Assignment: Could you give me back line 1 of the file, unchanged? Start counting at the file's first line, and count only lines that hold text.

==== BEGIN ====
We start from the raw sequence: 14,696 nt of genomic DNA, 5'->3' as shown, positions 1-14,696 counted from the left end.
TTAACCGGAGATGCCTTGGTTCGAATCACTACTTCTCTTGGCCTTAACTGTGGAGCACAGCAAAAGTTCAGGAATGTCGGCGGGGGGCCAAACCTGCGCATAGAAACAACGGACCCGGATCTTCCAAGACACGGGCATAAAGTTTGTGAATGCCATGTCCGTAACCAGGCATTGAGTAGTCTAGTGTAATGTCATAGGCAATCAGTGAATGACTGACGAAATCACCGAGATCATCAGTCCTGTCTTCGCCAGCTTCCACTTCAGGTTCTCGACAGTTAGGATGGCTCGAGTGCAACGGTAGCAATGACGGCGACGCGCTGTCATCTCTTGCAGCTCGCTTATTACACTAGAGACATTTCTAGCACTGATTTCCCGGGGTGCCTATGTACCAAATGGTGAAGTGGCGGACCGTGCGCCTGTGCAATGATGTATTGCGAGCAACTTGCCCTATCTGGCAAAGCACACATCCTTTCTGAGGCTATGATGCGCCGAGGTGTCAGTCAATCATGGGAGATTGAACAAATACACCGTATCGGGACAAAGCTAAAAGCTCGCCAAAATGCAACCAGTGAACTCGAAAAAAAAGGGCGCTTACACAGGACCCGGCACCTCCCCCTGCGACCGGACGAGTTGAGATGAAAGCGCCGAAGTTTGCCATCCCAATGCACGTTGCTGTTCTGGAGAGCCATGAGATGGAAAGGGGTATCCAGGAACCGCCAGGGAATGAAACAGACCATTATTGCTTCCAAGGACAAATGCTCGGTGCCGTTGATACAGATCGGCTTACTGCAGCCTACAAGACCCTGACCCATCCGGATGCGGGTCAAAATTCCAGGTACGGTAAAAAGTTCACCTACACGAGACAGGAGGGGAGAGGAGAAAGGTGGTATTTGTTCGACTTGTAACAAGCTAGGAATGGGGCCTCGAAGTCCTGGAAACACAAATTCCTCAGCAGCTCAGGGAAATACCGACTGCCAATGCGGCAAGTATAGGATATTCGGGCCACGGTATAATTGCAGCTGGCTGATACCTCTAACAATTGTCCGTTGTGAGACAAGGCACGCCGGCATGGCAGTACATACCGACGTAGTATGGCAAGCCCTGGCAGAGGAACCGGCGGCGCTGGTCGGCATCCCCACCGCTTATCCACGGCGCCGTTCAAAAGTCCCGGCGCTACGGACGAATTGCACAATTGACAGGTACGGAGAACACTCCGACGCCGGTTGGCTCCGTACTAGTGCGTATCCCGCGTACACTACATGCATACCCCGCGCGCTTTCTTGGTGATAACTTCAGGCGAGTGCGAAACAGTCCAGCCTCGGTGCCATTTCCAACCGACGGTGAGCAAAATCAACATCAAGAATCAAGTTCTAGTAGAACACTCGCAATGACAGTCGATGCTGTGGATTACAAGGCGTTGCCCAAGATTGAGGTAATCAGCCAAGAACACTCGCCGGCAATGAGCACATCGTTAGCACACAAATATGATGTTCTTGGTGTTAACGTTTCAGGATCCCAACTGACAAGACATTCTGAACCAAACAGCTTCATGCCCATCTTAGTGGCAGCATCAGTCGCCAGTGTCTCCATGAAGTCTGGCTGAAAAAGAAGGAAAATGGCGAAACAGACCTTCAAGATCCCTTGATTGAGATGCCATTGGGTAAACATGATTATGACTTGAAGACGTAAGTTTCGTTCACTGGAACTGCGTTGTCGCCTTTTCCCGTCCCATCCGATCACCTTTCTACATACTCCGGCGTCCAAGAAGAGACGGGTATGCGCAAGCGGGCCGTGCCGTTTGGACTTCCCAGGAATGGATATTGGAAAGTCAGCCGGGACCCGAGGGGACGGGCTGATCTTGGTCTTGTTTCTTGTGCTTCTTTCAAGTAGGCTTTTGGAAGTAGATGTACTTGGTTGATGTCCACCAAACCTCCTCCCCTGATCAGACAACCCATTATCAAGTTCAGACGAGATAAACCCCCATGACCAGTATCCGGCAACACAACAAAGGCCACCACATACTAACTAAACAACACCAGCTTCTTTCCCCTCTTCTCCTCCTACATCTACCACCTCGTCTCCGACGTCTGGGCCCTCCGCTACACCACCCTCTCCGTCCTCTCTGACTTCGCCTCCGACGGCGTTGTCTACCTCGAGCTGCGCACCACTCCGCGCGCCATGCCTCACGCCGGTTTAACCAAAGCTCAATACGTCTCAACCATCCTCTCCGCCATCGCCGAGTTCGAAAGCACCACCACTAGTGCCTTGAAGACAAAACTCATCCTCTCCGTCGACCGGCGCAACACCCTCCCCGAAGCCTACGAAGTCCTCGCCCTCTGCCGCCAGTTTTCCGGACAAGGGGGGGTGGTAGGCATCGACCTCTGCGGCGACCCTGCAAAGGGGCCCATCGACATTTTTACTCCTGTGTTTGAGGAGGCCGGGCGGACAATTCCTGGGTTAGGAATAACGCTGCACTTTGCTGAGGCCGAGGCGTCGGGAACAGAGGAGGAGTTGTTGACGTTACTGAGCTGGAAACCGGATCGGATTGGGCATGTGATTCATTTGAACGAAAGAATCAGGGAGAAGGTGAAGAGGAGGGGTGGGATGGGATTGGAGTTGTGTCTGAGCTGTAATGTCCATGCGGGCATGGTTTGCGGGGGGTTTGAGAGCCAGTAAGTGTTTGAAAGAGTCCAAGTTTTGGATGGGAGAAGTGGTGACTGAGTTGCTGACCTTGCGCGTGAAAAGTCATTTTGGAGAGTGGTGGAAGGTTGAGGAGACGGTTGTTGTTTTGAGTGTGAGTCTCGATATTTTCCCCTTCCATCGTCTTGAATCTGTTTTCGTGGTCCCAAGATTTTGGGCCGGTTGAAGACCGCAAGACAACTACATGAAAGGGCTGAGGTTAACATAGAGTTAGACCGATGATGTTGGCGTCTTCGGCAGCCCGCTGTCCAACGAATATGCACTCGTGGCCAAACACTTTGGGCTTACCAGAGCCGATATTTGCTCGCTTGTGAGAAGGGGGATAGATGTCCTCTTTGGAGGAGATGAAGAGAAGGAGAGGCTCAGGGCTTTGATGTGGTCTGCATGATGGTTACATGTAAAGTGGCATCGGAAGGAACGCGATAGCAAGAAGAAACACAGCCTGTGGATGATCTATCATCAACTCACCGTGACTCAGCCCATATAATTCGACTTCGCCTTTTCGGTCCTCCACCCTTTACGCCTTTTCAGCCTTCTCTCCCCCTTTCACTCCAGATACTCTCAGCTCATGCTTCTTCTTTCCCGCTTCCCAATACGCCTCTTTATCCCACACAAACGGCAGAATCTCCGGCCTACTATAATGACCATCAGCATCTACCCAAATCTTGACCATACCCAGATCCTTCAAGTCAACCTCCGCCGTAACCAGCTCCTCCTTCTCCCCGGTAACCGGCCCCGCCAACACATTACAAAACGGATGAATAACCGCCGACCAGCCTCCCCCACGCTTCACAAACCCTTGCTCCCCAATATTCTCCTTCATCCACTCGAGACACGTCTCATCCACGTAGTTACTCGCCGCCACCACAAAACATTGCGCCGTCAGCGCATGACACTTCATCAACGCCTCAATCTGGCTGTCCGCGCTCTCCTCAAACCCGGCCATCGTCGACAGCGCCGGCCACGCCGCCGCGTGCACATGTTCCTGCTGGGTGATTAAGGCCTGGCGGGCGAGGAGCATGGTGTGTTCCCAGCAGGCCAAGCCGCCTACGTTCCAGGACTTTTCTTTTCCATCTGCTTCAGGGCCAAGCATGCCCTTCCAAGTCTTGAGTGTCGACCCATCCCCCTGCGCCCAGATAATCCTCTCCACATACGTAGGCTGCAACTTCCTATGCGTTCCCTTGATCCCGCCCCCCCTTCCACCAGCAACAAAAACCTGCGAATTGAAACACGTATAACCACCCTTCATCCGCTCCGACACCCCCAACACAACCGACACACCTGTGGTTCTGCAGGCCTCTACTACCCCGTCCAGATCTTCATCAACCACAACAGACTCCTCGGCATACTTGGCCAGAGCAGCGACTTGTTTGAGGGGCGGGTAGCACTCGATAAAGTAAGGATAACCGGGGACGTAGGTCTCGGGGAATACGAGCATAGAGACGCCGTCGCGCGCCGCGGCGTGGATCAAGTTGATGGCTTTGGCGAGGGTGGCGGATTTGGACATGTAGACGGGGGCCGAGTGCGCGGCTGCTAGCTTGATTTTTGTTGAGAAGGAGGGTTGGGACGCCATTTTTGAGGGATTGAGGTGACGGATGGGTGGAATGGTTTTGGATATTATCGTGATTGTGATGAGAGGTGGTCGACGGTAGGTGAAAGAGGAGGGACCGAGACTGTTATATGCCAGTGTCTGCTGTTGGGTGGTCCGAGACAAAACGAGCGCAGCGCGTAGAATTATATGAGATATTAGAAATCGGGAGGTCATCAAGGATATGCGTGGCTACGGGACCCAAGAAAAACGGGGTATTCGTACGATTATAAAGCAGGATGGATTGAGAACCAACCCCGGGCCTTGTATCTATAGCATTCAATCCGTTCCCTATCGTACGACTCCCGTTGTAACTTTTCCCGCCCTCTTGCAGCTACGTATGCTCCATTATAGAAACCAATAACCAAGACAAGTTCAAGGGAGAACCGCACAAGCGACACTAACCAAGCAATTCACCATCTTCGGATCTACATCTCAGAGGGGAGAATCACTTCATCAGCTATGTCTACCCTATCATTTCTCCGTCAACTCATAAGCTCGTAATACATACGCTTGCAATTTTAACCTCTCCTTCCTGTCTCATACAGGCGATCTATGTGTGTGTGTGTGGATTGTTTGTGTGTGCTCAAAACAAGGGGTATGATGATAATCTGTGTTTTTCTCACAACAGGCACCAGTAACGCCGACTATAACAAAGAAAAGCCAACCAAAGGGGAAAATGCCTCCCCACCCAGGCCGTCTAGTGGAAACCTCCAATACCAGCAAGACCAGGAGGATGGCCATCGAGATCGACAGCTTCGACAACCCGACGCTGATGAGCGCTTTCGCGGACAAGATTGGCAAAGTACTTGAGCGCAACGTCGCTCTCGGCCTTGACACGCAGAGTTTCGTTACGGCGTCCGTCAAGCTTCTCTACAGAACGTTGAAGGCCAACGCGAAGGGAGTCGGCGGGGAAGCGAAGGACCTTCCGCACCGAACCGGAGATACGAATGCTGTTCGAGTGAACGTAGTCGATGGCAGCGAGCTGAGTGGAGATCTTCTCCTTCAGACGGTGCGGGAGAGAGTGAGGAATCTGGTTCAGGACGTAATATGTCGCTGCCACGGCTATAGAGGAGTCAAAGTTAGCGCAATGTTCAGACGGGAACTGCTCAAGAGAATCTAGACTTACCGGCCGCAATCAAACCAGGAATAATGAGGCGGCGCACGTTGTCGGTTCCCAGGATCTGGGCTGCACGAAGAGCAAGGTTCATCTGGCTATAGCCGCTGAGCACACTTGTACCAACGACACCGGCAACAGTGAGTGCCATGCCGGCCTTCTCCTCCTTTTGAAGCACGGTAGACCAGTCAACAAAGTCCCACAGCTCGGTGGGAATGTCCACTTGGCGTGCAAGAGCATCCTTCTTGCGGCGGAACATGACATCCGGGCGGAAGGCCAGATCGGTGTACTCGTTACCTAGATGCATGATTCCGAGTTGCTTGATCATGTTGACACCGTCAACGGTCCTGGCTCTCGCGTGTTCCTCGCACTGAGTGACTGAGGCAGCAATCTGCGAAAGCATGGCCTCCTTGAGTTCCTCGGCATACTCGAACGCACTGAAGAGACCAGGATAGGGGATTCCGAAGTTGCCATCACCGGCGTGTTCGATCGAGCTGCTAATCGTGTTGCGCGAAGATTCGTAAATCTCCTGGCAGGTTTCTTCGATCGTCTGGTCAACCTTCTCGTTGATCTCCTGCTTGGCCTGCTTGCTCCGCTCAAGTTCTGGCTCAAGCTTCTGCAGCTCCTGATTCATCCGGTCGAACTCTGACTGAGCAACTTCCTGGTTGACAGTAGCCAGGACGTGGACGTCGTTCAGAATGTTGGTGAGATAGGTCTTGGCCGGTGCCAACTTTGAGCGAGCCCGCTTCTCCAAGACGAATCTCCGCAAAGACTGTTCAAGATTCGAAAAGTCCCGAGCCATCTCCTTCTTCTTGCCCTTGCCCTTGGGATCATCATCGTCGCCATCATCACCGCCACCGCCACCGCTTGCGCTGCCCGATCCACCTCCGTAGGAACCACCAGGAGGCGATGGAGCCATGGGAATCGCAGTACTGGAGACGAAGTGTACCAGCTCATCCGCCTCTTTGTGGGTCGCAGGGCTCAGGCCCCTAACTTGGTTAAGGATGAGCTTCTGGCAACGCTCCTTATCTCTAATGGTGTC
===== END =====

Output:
We start from the raw sequence: 14,696 nt of genomic DNA, 5'->3' as shown, positions 1-14,696 counted from the left end.